- KidsFirst seeks a detailed classification of autism to enable targeted approaches for care and successful intervention: The KidsFirst approach to classification draws upon your confidential participation in surveys. The data they collect provides a unique opportunity for researchers to understand autism, but the effort must continue to expand to meet the need for more detailed, granular information. KidsFirst is a collaboration led by The Hartwell Foundation with investigators from Stanford School of Medicine, UC Davis MIND Institute, and Case Western Reserve University. Learn more about this study HERE!
- LIFE-DSR: The Longitudinal Investigation for the Enhancement of Down Syndrome Research (LIFE-DSR) is a multi-year, coordinated research study by medical and academic professionals to track and analyze the medical and physical data of 270 adults with Down syndrome. Learn more about this observational study HERE!
- Trial-Ready Cohort-Down Syndrome: A new study seeking answers to the link between Alzheimer’s disease and Down syndrome is recruiting volunteers in Northeast Ohio. Because Alzheimer’s disease affects people with Down syndrome at a much earlier age than those with the syndrome, researchers at University Hospitals Cleveland/CWRU are looking for at least 120 volunteers ages 25 to 55 to participate in the Trial Ready Cohort-Down Syndrome (TRC-DS), a new international study funded by the National Institutes of Health, fast-tracking people with Down syndrome into Alzheimer’s studies. To learn more about the Northeast Ohio study, click HERE.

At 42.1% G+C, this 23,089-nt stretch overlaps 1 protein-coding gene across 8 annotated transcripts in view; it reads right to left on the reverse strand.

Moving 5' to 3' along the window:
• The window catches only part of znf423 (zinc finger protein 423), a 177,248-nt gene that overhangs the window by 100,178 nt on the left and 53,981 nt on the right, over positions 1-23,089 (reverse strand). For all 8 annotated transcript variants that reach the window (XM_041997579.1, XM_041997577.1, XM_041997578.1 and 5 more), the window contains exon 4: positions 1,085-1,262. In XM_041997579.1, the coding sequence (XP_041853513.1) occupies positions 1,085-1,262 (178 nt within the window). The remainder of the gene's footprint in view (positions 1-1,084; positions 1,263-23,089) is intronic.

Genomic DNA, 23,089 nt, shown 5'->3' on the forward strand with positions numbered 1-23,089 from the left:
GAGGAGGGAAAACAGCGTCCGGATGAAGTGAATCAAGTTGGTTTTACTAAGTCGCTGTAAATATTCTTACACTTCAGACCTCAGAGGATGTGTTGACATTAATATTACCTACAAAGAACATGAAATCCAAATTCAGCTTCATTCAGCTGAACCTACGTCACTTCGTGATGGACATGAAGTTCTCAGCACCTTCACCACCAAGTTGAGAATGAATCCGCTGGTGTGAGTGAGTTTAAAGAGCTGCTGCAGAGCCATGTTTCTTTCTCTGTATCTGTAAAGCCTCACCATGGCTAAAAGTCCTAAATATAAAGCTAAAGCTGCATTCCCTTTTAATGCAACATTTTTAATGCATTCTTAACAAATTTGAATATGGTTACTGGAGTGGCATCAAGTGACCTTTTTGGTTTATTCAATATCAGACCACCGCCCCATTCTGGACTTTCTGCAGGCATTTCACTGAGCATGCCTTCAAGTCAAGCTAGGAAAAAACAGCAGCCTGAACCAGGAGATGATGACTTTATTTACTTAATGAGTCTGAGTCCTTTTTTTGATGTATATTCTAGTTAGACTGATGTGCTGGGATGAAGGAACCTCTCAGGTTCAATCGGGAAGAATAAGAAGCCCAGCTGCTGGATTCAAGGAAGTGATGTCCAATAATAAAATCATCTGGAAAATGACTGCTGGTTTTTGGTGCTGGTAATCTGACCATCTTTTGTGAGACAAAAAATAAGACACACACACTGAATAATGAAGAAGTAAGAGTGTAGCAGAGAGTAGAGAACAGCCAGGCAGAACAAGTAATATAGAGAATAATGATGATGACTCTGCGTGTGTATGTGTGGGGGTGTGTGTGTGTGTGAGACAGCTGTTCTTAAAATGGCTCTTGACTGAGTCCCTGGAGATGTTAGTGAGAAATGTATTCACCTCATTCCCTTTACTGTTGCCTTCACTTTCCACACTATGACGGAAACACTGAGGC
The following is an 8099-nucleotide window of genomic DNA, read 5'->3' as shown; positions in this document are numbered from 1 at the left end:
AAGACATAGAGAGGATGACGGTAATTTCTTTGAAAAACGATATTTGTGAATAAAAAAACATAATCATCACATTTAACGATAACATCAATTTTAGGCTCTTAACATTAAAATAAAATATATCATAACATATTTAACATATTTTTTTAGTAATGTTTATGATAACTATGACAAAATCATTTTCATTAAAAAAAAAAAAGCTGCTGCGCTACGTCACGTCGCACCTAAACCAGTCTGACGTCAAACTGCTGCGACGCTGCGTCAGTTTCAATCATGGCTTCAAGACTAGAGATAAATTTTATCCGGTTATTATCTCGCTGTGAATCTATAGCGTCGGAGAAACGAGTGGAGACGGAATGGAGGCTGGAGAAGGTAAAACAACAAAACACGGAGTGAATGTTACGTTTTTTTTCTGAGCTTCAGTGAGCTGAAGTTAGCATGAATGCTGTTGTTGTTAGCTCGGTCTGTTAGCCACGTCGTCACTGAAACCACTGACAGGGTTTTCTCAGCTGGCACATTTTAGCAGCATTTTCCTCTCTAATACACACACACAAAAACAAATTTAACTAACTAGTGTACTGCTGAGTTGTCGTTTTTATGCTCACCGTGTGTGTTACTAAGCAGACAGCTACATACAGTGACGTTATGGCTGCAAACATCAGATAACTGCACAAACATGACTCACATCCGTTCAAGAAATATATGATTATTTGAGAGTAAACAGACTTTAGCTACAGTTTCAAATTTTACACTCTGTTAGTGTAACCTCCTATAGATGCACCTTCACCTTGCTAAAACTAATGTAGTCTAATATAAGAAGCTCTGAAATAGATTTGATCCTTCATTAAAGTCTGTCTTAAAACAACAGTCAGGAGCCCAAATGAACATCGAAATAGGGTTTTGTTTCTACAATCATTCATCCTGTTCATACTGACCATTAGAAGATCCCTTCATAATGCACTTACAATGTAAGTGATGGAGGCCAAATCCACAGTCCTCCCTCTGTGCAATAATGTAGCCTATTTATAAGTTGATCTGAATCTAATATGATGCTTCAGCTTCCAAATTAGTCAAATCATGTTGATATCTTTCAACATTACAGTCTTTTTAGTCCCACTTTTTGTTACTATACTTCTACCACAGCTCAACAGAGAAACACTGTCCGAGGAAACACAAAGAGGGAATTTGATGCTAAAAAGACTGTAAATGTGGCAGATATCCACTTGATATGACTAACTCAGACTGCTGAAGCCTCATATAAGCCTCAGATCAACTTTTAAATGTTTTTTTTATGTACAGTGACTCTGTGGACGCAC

- Parental Vaccine Hesitancy for Adolescents with Down syndrome: Participate in a research study by Kent State University and Akron Children’s Hospital that involves completing a survey. Researchers to learn about the beliefs parents of adolescents with Down syndrome have about vaccines. Participation typically takes 20 minutes. For more information or to complete the survey, please click here
- Evaluation of the Efficacy, Tolerability and Safety of Memantine Hydrochloride on Enhancing the Cognitive Abilities of Adolescents and Young Adults with Down Syndrome: A team of medical doctors and psychologists at the Case Western Reserve University, University Hospitals and the Cleveland Clinic is investigating the effects of memantine on individuals with Down syndrome between the ages of 15 and 32. To learn more about the study and how to participate, click Memantine Study flyer.
- Family Factors and the Quality of Life in Children with Down Syndrome:The purpose of this study is to learn about how parents view family functioning and quality of life of children with Down syndrome. Learn more
- ABC-DS Study: The University of Pittsburgh Medical Center is seeking adults at least 25 years of age with Down syndrome to participate in this research study focused on Down syndrome and Alzheimer’s Disease. Learn more here-ABC-DS Research Study